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Hygieia
  1. M Muir
  1. BMJ Journals; mmuir{at}bmjgroup.com

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    Drug resistant TB needs rapid action

    The re-emergence of tuberculosis as a global health problem over the past 20 years prompted researchers from the Public Health Laboratory Service (UK) to use data from Mycobnet (UK Mycobacterial Resistance Network) to identify levels of drug resistance to the disease in the UK between 1993 and 1999.

    They found that, although the proportion of drug resistant cases seems to be stable in the UK at present, more than 1 in 20 patients has resistance at diagnosis. Furthermore, more than 1 in 100 patients has multidrug resistant disease. Certain groups of people were found to be at a higher risk of developing drug resistant tuberculosis, including younger men, residents of London, foreign born subjects, and HIV infected people.

    The authors conclude by recommending that tuberculosis controls should be strengthened to minimise the emergence of resistance, through practical measures such as rapid diagnosis, rapid identification, supervised treatment, and comprehensive surveillance. (

    ).

    Mixed media fails to move masses

    A mass media campaign in Denmark aimed at convincing more young adults to take tests for Chlamydia trachomatis failed, achieving a response rate of just 0.6% (

    ). The infection, which is widespread globally and has a low detection rate because of largely asymptomatic features, can cause female infertility and ectopic pregnancy if left untreated.

    The campaign consisted of six different media (ranging from radio advertising to bicycle errand boys) that all explained the infection, detailed its potential consequences, and gave instructions on how to order a home test package. The self obtained samples were then mailed directly to the laboratory for analysis.

    The target population of 30 000 21–23 year olds that live in Aarhus County requested 342 test packages in total and returned 184 of them. The prevalence of infection was 7.8% and 8.4% in men and women respectively, of which 60% of men and 40% of women had asymptomatic infection. In this instance the use of mass media to recruit young adults to be tested for Chlamyida trachomatis failed. However, requests for home test kits doubled when radio advertising was in use, suggesting that it may be possible to use mass media as part of a concerted outreach campaign after all.

    Science versus smokescreens

    Public health advocates should turn to science more often to reinforce their arguments. In a study on the development of workplace smoking regulations, researchers found that the pro-tobacco lobby were more likely to use scientific arguments than those opposed to workplace smoking. The arguments used by those in favour of a workplace smoking ban in two American states were mainly restricted to political, economic, procedural, and ideological issues despite the strong evidence base regarding passive smoking and negative health effects. On the few occasions that they did invoke science they were met with criticism from those against the workplace smoking ban, who tended to fragment the evidence into acontextualised single studies and undermine them individually.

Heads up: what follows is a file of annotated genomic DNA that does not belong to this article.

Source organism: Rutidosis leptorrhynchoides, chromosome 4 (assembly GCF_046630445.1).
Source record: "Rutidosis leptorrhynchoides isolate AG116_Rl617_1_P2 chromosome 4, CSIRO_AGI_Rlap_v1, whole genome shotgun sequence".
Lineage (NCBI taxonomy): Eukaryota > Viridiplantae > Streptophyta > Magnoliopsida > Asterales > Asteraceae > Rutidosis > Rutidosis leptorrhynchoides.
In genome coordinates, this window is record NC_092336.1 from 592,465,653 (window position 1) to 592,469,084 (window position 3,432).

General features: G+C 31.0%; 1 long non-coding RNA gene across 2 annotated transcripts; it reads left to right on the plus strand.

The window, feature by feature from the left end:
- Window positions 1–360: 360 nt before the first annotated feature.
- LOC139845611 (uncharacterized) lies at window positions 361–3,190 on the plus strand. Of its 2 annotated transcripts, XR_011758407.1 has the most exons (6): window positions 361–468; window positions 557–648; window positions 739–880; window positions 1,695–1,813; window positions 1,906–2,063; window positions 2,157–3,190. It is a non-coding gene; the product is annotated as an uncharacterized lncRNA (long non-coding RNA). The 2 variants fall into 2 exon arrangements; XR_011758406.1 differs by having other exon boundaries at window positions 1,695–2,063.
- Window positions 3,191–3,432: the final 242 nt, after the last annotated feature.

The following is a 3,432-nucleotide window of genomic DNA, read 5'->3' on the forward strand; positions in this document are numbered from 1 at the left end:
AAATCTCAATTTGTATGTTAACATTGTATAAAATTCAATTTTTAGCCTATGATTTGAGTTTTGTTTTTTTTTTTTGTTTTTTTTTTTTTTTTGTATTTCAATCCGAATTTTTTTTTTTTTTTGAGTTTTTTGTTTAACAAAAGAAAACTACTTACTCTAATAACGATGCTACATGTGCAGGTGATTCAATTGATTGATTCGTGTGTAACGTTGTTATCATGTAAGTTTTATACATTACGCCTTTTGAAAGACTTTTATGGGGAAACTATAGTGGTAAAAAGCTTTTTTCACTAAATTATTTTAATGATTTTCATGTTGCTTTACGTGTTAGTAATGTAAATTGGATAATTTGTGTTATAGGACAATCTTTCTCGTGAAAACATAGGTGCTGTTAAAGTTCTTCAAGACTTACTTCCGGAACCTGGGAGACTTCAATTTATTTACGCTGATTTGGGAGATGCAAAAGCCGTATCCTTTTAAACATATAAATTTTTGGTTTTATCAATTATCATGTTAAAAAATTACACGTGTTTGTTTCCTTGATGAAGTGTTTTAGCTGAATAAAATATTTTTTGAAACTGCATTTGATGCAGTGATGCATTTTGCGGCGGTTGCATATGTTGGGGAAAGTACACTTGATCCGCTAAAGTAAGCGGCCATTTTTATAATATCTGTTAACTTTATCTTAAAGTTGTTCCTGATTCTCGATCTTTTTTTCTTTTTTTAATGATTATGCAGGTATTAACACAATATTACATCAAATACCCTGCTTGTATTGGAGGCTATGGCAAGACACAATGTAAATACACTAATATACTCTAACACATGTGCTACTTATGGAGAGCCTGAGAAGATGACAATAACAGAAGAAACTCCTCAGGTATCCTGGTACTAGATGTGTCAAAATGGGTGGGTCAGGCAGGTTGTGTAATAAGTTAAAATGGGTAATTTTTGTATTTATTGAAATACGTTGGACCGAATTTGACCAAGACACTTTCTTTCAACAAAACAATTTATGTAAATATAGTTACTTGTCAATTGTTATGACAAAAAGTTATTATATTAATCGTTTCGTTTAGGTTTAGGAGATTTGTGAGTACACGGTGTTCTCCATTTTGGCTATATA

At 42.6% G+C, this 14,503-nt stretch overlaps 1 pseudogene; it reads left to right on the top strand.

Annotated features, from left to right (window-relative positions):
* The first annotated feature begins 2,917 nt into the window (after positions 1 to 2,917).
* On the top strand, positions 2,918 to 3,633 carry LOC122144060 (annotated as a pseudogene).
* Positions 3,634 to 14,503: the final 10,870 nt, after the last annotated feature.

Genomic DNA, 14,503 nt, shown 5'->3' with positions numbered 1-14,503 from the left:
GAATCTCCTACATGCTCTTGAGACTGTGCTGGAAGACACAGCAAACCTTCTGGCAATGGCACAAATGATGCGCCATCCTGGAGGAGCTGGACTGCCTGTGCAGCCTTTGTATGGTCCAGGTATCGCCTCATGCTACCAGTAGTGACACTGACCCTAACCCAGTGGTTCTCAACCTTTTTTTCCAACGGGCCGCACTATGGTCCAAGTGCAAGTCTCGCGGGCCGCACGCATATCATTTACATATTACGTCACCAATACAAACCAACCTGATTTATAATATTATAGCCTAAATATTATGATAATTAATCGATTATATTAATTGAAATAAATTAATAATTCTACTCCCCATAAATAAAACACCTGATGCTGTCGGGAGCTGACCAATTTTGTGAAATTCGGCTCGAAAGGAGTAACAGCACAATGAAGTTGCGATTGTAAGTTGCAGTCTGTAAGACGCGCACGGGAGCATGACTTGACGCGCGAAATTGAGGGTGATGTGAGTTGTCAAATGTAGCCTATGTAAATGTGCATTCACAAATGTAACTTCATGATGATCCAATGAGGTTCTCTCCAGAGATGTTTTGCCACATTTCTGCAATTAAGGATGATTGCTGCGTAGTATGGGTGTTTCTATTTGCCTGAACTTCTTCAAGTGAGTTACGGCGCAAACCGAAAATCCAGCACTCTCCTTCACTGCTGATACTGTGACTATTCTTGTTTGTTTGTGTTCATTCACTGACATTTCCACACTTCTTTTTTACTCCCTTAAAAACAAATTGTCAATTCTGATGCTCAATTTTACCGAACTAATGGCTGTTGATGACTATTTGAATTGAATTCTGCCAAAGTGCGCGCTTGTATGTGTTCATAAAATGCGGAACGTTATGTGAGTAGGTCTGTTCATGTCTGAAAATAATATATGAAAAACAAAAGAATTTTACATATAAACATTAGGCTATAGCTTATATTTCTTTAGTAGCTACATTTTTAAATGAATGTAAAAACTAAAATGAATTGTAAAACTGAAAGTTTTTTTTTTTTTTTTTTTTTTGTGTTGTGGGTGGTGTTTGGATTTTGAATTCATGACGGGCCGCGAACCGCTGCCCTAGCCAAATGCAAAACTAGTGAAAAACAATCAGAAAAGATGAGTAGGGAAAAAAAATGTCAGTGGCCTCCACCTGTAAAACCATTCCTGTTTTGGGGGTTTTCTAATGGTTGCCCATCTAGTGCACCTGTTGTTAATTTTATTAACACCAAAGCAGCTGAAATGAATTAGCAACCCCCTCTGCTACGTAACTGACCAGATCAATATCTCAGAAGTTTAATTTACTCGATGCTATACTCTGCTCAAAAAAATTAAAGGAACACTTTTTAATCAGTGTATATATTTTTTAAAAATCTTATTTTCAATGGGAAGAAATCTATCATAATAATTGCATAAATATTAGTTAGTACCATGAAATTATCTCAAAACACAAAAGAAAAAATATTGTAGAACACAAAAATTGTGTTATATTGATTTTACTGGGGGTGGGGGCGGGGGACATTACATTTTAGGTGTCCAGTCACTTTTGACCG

The authors recommend a more organised approach to supporting legislation that affects public health, including recruiting credible scientists to help explain the strength of the evidence and to counter criticisms from detractors. (

    ).

    Americans fear Americans with guns

    In contrast with what the NRA argue, the American public believes that increased gun carrying by others reduces rather than increases their safety. (

    ). Twenty eight states have significantly relaxed restrictions on concealed gun carrying in the past 16 years, with the pro-gun lobby spending $3.8 million on a (failed) campaign in one state alone in 1999. Researchers used data from two national random telephone surveys conducted in 1996 and 1999 (achieving a total sample of 4426) and found that most (59%) said that they would feel less safe if there was an increase of firearms in their area. The groups significantly more likely than others to believe that they would feel less safe were non-whites, urban dwellers, those with children in their household and people who do not own guns. Somewhat unsurprisingly, the only group who said that they would feel more secure were those who had carried a firearm on their person in the previous month. The authors subsequently feel that existing legislation in many states may not adequately consider the feelings of the population and, as a result, that legislation should be re-evaluated.

    Sex, models, and mathematics

    Sex and mathematics are an unorthodox combination but a recent paper brings the two together to demonstrate how mathematical models can be used to facilitate epidemiology and control. The article is intended for use by non-mathematicians and details terminology, models, and policy and also gives instruction on how to construct a simple model. While recognising that the language of mathematics can be intimidating for those unused to it, the author points out that ignorance in this area can lead to interesting work being ignored or, more significantly, uncritical acceptance of results. He concludes by stating that “modelling should be an iterative process, with a dialogue between theoreticians, experimentalists, field workers and policymakers”. (

    ).

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